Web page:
Last week many different things happened, but with Russia’s invasion of Ukraine another one of humankind’s great theories came to an end. The theory was on it’s last breath already, with the conflict between Azerbaijan and Armenia in 2020, but with this current conflict, it will have difficult finding any future evangelists. What theory am I talking about? An interesting observation by a fairly brilliant human (Thomas Friedman) made in 1996, noted a correlation between the presence of McDonalds in a country and world peace. Stated simply:
Born out of the idealistic pre-9/11 90’s, the logic behind this theory is that once a country gets to the place where companies like McDonalds and Starbucks start to open up branches it demonstrated a level of economic stability in the country and commitment to the global marketplace where those making decisions would do everything to avoid armed conflict and the economic devastation that follows after it. So, while you might have countries like Russia, the United States, Germany and China funding conflict in other countries, they would do everything to keep it from happening within their own borders.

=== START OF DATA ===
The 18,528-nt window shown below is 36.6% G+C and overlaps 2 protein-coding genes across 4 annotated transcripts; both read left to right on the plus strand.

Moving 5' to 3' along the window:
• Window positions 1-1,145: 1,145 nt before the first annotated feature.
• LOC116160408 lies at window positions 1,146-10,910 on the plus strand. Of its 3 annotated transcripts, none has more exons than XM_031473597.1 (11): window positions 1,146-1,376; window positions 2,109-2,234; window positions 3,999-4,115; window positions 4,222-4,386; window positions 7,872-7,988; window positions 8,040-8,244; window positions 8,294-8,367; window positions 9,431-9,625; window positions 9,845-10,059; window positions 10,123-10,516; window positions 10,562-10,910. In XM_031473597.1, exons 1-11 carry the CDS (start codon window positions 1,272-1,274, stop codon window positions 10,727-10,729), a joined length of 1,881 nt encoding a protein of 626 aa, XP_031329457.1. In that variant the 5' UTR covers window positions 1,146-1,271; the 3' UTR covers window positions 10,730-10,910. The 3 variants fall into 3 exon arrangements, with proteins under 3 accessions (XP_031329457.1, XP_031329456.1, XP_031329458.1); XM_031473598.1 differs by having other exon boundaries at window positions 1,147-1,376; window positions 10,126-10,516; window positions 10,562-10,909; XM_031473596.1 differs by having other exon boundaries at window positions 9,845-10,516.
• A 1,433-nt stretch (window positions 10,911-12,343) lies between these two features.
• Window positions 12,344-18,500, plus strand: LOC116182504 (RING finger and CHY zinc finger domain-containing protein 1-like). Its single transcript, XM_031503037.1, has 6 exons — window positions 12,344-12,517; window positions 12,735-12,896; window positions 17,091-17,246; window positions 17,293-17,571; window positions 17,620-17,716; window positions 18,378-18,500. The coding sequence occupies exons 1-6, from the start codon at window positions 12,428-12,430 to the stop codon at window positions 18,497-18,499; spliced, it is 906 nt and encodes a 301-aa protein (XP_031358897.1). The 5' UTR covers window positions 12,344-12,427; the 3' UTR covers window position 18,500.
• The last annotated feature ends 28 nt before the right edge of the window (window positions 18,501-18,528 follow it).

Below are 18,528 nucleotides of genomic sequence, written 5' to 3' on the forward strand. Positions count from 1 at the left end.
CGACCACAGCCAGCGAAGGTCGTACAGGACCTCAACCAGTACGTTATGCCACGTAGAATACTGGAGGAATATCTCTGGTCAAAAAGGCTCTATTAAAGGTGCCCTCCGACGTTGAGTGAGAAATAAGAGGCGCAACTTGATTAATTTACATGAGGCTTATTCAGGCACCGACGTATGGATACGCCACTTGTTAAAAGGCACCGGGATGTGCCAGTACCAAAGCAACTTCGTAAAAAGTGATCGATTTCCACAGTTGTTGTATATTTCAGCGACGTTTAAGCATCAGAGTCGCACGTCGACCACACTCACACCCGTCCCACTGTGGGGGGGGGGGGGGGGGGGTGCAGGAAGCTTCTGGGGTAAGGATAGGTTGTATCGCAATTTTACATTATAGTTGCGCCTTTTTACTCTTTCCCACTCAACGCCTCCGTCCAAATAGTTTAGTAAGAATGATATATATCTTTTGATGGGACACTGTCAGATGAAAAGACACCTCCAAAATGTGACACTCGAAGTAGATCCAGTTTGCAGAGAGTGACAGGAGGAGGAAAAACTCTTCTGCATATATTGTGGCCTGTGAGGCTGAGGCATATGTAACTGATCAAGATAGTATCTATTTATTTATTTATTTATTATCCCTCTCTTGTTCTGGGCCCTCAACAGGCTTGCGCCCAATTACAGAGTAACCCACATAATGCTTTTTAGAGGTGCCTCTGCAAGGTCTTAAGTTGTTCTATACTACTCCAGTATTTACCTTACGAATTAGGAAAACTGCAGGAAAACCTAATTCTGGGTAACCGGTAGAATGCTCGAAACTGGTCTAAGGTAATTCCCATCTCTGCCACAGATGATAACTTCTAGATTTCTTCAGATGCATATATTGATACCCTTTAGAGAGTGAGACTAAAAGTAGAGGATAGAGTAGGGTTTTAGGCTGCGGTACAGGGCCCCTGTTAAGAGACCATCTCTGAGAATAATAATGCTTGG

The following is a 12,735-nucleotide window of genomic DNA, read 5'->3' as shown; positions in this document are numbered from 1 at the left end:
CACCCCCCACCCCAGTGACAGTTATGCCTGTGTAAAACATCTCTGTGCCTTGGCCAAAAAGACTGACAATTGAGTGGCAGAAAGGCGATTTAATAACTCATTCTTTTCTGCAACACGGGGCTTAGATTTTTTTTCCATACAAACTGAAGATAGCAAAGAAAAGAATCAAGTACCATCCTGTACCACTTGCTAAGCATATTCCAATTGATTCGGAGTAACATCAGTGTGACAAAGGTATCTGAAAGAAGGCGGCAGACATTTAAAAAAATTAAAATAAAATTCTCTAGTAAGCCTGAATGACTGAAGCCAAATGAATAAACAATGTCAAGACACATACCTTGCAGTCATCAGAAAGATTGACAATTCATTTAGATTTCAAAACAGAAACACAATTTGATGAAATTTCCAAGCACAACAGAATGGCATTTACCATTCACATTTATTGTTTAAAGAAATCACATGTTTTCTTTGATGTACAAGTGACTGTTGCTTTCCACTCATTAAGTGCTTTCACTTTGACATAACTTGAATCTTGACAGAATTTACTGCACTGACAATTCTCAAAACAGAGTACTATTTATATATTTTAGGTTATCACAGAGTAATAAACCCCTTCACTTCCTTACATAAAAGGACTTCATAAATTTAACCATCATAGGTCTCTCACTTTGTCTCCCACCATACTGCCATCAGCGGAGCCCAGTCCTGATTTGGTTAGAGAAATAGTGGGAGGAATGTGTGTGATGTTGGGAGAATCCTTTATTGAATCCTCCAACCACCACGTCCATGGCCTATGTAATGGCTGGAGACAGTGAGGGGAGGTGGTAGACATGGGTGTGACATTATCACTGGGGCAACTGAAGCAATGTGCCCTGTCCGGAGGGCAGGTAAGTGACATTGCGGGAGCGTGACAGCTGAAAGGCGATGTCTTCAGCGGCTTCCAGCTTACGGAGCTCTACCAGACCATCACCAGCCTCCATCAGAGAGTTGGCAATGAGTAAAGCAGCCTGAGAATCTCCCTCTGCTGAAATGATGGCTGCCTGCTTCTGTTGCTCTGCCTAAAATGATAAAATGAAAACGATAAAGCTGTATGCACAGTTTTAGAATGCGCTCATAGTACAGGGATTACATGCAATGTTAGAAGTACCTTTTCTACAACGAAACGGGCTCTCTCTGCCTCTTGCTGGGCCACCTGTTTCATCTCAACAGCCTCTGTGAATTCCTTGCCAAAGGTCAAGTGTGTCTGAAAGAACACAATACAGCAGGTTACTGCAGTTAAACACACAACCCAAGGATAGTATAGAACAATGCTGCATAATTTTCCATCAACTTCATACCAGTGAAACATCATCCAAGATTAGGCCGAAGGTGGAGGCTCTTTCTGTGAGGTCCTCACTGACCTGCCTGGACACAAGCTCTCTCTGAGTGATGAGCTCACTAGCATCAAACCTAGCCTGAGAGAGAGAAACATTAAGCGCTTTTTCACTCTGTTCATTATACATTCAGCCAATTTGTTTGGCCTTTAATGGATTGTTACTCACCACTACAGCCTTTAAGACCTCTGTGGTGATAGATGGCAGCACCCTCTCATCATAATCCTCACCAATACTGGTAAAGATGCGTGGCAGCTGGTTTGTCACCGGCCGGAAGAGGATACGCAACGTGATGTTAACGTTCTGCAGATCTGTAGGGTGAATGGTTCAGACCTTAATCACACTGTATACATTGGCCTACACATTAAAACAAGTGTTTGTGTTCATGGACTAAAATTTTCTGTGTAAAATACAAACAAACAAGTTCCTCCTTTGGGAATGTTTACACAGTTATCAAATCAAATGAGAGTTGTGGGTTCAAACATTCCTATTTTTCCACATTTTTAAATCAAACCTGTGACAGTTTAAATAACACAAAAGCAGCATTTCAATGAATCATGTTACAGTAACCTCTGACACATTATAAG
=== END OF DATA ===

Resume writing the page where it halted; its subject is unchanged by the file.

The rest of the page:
Put more simply, this could be seen as a belief that free trade could save the world. Whether a person was a pure capitalist or a one world government socialist, you could find both tribes putting some hope in the desire of humans to pursue their own prosperity and that of their country as a powerful force that would keep the atrocities of large scale global conflicts from ever happening again. While one country might risk this kind of conflict, the thinking was that surely multiple countries would not head in this direction with each other.